Making dirt less slick? - The Horse Forum
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post #1 of 23 Old 12-11-2012, 08:24 PM Thread Starter
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Making dirt less slick?

This might soud completely crazy, but I promise it'll maybe make sense haha. Where we live the dirt is VERY fine and hard packed. My horses stalls (outdoor) are all dirt and when it rains that mud is SLICK! I haven't had any issues but I'm worried someone's legs are going to slip out from under them when they get a little fresh or bicker. Does anyone have any ideas of something to add that would make it a little less slick without creating a massive mess? I was told that because its so flattened out that adding more dirt will actually make it less slippery, opinions?
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post #2 of 23 Old 12-11-2012, 08:29 PM
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Sand. Sugar sand Would be best. 6" deep. It'll get mixed in a lil but be good footing and easy on the hooves and legs.
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post #3 of 23 Old 12-11-2012, 09:35 PM
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Sounds like you might have DG? Decomposed granite? I used to live in So. Cal. Too and I think I know what you mean. We just kinda dealt with it. It was a total pain but the rain only lasted a couple months. Sand would work, but you've gotta be careful with sand in the stalls causing colic. Rubber mats in the stall might be your best bet, and add the sand to your arena.
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post #4 of 23 Old 12-11-2012, 10:11 PM Thread Starter
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Yeah, I'm not going to risk the sand, that was my first thought too. Maybe if I just put mats where they eat to avoid them eating sand? I don't know :/
I'm glad someone undertanda! It's becoming a real problem because although it only rains a Little bit it's been really densely foggy at night and so the ground isn't drying out and is staying slick. We were thinking of rototilling the whole thing but I'm worried about making the problem worse
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post #5 of 23 Old 12-11-2012, 10:30 PM
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Horses are able to adapt to various footings. I watch one go tho mud like a bull dozer while the other tip toes thro like a ballerina in toe shoes. My floor is clay and originally had about 10" of pit run sand. That was over 10 years ago and it could stand some more.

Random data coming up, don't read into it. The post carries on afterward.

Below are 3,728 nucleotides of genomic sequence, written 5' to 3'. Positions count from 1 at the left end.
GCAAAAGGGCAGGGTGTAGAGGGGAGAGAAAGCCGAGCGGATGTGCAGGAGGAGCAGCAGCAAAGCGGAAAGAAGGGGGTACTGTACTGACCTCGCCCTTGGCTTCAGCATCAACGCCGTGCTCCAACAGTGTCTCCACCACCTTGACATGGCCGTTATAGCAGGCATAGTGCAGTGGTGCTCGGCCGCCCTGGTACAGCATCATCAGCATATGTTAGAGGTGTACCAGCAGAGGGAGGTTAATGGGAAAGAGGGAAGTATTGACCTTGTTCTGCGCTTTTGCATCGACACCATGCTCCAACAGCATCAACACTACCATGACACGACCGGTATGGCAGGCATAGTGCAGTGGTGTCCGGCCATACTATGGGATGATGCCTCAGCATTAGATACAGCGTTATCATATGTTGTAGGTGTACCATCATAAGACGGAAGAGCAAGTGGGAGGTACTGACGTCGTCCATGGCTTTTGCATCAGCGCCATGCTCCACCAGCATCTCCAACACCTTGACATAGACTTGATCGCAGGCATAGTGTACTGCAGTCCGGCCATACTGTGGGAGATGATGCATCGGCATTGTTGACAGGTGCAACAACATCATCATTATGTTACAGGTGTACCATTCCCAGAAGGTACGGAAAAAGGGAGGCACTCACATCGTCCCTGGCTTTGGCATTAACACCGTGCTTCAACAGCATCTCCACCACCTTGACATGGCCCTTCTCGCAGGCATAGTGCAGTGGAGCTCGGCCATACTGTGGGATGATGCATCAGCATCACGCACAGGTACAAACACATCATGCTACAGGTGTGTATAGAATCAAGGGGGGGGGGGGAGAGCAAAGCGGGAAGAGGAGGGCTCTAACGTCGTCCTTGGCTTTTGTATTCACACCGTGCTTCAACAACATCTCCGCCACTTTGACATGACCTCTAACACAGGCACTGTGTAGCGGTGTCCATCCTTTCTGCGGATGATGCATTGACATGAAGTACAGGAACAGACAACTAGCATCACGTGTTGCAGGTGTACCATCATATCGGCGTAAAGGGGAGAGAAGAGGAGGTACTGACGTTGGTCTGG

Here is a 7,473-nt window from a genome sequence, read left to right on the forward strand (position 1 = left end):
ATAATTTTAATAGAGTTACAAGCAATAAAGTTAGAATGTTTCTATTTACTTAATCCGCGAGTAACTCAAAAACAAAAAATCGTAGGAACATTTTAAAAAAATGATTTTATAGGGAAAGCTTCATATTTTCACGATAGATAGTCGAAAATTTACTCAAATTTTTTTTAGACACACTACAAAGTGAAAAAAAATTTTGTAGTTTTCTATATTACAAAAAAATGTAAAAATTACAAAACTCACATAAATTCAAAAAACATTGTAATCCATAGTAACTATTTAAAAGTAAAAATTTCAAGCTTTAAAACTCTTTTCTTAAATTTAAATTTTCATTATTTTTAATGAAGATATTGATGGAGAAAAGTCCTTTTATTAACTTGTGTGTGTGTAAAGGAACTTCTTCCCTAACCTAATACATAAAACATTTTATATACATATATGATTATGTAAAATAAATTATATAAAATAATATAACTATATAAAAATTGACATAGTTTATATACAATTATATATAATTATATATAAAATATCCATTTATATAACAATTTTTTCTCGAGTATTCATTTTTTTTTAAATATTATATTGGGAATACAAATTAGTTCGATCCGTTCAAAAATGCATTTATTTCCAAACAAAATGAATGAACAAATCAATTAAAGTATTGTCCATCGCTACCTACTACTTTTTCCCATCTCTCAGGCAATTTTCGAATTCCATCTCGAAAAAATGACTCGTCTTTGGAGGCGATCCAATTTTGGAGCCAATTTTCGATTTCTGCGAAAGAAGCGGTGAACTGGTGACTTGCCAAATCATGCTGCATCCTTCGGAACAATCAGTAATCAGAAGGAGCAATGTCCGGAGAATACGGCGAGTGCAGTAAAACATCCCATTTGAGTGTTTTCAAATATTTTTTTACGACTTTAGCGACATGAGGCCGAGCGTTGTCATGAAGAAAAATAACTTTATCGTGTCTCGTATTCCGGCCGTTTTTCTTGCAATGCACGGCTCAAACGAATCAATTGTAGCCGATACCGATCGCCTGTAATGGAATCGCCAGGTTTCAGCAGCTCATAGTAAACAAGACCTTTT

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post #6 of 23 Old 12-11-2012, 10:51 PM
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A small diameter pea gravel might be an option. Most likely won't ingest like sand but still drains nicely.

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post #7 of 23 Old 12-11-2012, 11:28 PM
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Yeah, I definitely feel for you. Rototilling might make it worse if it's too wet. Whenever we would drag the arena with the tractor when it was too wet, it'd be deep, thick, sticky mud and we'd end up with huge clods when it dried. That's if your rototiller can even till through it. We dug a lot of drainage ditches to drain water away from stalls, walkways and riding areas. When it was dry enough, usually earlier in the year, we'd spend a lot of time making sure stalls were even (no dips or holes) with a slight grade so it would drain well. Sometimes that did involve tilling up the whole stall, raking and leveling, and then tamping down with a dirt tamper.
If you can afford it, I think mats would be the way to go. They have mats in all the stalls at my barn in Northern Ca. (where I now live) and it is SO so nice. We don't have DG but we have an overabundance of rain and they help a lot in the stalls.
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post #8 of 23 Old 12-11-2012, 11:29 PM
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Yeah, I definitely feel for you. Rototilling might make it worse if it's too wet. Whenever we would drag the arena with the tractor when it was too wet, it'd be deep, thick, sticky mud and we'd end up with huge clods when it dried. That's if your rototiller can even till through it. We dug a lot of drainage ditches to drain water away from stalls, walkways and riding areas. When it was dry enough, usually earlier in the year, we'd spend a lot of time making sure stalls were even (no dips or holes) with a slight grade so it would drain well. Sometimes that did involve tilling up the whole stall, raking and leveling, and then tamping down with a dirt tamper.
If you can afford it, I think mats would be the way to go. They have mats in all the stalls at my barn in Northern Ca. (where I now live) and it is SO so nice. We don't have DG but we have an overabundance of rain and they help a lot in the stalls.
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post #9 of 23 Old 12-11-2012, 11:46 PM
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sounds like you have Heavy Clay soil. Same here, and do not till it up . It will make a horrid mess ! Adding sand does not help, as it will not pack down.
You can put stall mats where they feed, but until you 'treat' soil using gypsum to get the soil to drain you will have the problem. I have this awful soil, and just have learned to live with it. In pee puddle spots, I have put down cheap kitty litter, but still there is a mess
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post #10 of 23 Old 12-12-2012, 12:29 AM Thread Starter
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It's more of a paddock than a stall, so mats arent really an option unfortunately. It's on a grade and drains really well, it's just that the thin layer of mud that's left is EVIL. I guess it's just a gotta deal kind of situation
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